Thursday, February 27, 2003

Bye Neighbor

It's a beautiful day in this neighborhood,
A beautiful day for a neighbor.
Would you be mine?
Could you be mine?...

It's a neighborly day in this beauty wood,
A neighborly day for a beauty.
Would you be mine?
Could you be mine?...

I've always wanted to have a neighbor just like you.
I've always wanted to live in a neighborhood with you.

So, let's make the most of this beautiful day.
Since we're together we might as well say:
Would you be mine?
Could you be mine?
Won't you be my neighbor?
Won't you please,
Won't you please?
Please won't you be my neighbor?
-- Fred McFeely Rogers 1929-2003

It was nice getting to know you. Thanks for the great times.

Wednesday, February 26, 2003

Before and After

There's five boxes of Girl Scout Cookies (FIVE) sitting on my desk that I evidently ordered over a month ago. I vaguely recall ordering them; not being able to really decide on any one particular box, so I must have figured "why not buy one of each?"

This order was pre-sensible diet and excercise regimen. Now I'm sitting here with five boxes of sweet, delicious temptation, and I have to admit that for the first time in months, I'm really tempted to say "fuck the diet" and just eat all five boxes at once.

Fortunately, with fat loss comes the willpower to keep it off. Keep your fingers x'ed that I haven't eaten my way to the bottom of the bag by 6pm.

Stupid lousy girl-scouts.

Monday, February 24, 2003

Yes, I'm Counting

Well, technically we're about 4 days early for this sort of thing, but considering my lack of vigilance in reading Odometers, I'd say early is better than never.

Somewhere in March or whenever it will be roughly a year that this site has been around, or really at least since it's been getting healthy hits. Keeping Score wasn't started in March, but the art part of this site, which is temporarily down due to my lack of updating, got about 10,000 hits in March of last year due to some really popular artist person linking me. That individual has some serious traffic. More than Wil Wheaton, I believe. I can't tell which artist it was, since I was linked twice in one month, and my stat-tracking software isn't very robust since this is a free site.

Then, in June I started the Blog part of the site, and got another healthy 3000 hits from him or so. Seeing two incredible months of hits has made me a total and complete hit whore/junkie, and in December I was I able to beat the Wil Wheaton month, when I received 4000 hits for some unknown reason (seriously, I don't know why. My only guess is due to a Game Girl Advance article?)

At any rate, enough pointless rambling from me. Here's the boring stats:

Visitors: 26786
Hits: 150459
Pageviews: 17282
Bytes: 1.8G

Not a terribly impressive or massive quantity, but I do appreciate everyone coming by to take a look, and hope even more of you will be swinging by here in the year to come.


Best. Quote. Ever.

Favorite Quote from Die Another Day:

James Bond (played by Pierce Brosnan) has just completed a training excercise where he is forced to shoot M in the shoulder in order to kill the man holding her hostage. Q (played by John Cleese) shows up to lecture him on his performance.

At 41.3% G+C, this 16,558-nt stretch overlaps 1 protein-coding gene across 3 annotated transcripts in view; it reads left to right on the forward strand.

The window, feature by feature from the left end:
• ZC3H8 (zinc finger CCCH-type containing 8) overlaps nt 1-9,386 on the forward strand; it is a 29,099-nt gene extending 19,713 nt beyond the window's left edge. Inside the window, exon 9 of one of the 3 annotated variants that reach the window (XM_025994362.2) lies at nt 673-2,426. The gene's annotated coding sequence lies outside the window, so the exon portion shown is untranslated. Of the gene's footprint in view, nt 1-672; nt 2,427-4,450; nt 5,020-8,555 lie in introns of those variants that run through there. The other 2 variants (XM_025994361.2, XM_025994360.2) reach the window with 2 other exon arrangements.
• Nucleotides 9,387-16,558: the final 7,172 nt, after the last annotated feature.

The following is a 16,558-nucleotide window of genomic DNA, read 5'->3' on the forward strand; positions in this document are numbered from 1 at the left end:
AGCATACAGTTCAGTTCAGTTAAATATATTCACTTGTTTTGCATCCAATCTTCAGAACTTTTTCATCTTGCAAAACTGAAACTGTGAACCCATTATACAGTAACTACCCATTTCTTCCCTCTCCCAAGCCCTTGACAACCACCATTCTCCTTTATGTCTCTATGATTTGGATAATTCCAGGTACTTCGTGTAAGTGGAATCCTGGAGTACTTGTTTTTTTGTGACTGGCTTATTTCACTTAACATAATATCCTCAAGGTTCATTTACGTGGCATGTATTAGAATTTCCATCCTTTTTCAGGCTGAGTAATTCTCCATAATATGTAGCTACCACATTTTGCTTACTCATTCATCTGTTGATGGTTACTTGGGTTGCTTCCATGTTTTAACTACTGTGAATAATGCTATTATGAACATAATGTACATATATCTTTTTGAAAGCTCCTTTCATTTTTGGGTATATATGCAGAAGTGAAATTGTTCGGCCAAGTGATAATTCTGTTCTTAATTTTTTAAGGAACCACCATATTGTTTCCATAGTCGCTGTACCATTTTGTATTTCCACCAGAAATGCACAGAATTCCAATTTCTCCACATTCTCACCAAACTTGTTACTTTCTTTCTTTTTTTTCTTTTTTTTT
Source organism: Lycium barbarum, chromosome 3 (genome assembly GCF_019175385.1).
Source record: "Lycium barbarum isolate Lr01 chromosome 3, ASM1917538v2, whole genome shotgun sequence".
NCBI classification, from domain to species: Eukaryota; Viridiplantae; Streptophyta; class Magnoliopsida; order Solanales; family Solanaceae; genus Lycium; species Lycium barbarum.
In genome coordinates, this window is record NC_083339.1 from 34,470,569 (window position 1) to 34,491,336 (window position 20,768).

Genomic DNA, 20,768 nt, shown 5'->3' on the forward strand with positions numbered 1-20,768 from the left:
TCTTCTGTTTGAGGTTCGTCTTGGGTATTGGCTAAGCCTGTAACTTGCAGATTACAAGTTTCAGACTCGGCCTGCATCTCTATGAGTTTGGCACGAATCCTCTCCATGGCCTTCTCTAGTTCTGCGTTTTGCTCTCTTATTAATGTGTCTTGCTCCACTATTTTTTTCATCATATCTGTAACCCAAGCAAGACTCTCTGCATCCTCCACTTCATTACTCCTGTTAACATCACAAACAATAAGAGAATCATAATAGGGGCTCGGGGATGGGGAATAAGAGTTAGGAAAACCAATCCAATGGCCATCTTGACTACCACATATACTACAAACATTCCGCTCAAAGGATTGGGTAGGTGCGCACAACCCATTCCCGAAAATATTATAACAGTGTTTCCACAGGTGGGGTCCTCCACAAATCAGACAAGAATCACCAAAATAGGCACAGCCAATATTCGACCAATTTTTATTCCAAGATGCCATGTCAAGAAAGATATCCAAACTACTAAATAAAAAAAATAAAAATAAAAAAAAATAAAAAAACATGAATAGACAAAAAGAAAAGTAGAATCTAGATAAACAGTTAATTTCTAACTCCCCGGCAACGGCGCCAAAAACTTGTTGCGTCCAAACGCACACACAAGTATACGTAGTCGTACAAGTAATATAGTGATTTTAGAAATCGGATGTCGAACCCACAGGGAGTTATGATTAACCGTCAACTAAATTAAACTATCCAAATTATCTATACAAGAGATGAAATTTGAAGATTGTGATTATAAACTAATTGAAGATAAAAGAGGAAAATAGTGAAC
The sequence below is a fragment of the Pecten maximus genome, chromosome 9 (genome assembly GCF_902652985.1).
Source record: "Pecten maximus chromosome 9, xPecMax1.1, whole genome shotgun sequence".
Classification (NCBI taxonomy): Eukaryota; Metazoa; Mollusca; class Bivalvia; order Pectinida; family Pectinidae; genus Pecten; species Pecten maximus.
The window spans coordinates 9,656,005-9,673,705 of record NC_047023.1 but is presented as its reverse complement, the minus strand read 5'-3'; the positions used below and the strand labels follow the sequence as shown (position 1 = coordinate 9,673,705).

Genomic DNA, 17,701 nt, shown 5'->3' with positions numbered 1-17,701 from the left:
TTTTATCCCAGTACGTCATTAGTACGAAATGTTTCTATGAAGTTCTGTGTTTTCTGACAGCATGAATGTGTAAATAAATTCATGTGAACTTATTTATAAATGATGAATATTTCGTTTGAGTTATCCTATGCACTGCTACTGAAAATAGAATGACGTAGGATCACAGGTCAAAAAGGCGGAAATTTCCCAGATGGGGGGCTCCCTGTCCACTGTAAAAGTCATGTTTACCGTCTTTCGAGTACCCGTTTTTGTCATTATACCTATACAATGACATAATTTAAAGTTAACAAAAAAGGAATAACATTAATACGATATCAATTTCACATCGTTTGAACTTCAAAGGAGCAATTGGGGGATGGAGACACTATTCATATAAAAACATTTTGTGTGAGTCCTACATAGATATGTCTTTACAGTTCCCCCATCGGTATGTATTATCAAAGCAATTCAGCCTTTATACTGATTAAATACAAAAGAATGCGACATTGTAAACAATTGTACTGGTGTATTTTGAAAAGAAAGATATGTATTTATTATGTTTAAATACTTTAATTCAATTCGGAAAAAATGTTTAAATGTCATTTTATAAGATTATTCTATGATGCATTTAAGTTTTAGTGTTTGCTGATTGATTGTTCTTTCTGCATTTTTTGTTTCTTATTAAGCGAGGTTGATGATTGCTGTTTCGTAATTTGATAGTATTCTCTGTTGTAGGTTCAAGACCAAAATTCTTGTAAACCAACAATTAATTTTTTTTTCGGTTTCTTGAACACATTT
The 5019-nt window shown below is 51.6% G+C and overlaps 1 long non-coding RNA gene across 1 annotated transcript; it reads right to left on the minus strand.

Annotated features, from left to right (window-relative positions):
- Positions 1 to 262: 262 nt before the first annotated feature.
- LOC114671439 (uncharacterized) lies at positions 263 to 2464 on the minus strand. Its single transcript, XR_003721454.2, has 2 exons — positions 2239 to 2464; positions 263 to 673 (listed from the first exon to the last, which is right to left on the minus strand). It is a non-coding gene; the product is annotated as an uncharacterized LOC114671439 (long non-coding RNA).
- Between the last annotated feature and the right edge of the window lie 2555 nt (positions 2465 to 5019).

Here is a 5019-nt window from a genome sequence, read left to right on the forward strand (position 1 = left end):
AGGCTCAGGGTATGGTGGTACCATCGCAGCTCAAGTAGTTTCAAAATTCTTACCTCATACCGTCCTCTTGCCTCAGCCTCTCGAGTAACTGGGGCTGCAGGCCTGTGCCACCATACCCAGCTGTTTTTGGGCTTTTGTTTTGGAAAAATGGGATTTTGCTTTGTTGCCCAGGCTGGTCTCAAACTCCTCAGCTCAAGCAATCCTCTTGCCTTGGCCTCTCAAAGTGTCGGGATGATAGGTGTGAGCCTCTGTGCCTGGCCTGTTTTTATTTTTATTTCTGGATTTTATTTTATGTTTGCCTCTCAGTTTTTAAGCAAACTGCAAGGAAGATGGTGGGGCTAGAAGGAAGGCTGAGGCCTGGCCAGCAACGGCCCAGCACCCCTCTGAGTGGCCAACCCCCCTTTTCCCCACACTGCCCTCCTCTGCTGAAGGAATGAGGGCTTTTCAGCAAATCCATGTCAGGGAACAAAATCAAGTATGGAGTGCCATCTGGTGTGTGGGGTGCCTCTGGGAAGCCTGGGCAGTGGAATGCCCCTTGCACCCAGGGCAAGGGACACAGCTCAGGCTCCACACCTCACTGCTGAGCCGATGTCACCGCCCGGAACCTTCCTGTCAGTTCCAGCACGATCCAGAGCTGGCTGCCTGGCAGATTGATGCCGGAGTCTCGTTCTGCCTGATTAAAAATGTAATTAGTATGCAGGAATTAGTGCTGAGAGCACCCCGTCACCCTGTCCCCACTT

Q: "You aren't supposed to shoot your own boss, 007."
Bond: "It's only a flesh wound."

Saturday, February 22, 2003


So I'm sitting here, working on some freelance this weekend, and my wife comes in the office, and excitedly tells me that she was watcing a show on the History Channel called Conquest, where in a typical show the rediculously Ren Faire host shows a bunch of SCA freaks how you would have fought a classic post-Renaissance 1600's duel, from the insult to the glove-slap to the deathstroke.

Today's episode was evidently how knights fought on horseback in the classic medieval period. Or something.

At any rate, she was excited because the bald wish-I-lived-in-an-era-where-my-swordsmanship-would-mean-something host was explaining that mercenary knights who were not in the service of a lord, and were for hire were called...wait for it...


Oh yeah baby. That's right. I'm bad.

Friday, February 21, 2003

Enter the Maddening Torrent of Lies

Normally, I'm all hot and bothered when it comes to any Matrix goodies, but I've been lamenting this next one for some time.

Enter the Matrix is the videogame that we never got with the first Matrix movie, because Warner Bros. didn't have any faith in the movie, and expected it to flop. Besides proving beyond a doubt that Warner Bros. doesn't know anything about making movies, it means that we get an extra-large dose of Matrix-related merchandise this time around. So, besides Animatrix, there's this video game that's supposed to use some of the new characters we'll see in Reloaded.

The only problem with it is that the Wachowski Bros. asked Shiny to do it. Yes, these are the guys who once brought you the wonderful game Earthworm Jim. They're also the egomaniac bastards who have lied about every single game they've come out with since.

In MDK, Dave Perry (the head egomaniac, no really, go look at his bio. It's on the site. On the front god-damned page that takes almost a minute to load on a T1 line, and forces itself into full-screen mode) claimed months before the release date that you could "go anywhere you wanted to" in the game, and "take out your enemies in a variety of fashions. For instance, you can take the guy out from a sniper shot, or you can work your way up through the building and kill him up close." Well, as it turns out, you could go anywhere you wanted, so long as it was within the ten foot wide path that they laid out for you to run down, and yes, you could take out the guy with a shot from the sniper rifle, or you could take a different guy out by going through a building and taking him out up close. But the point was that you had zero leeway in how you played the game. You either played it by their script, or you were doing something else other than sitting at your computer playing their game, because there was one way to get things done in that game, and that was their way. It was no GTA3, that's for damn sure.

Then, in Messiah, they touted a graphics engine that would put everything else out at the time to shame. They didn't. I recalled them giving examples of how to solve problems, such as "at one point, you have to possess a guy and have him walk through the fire, so he dies and you don't." Basically, he just described the only way to get through the fire. It's not like there was an alternate route. That was it. He wasn't expressing your options in game; he was giving you a sneak-peek at the hint guide for solving his terribly linear game.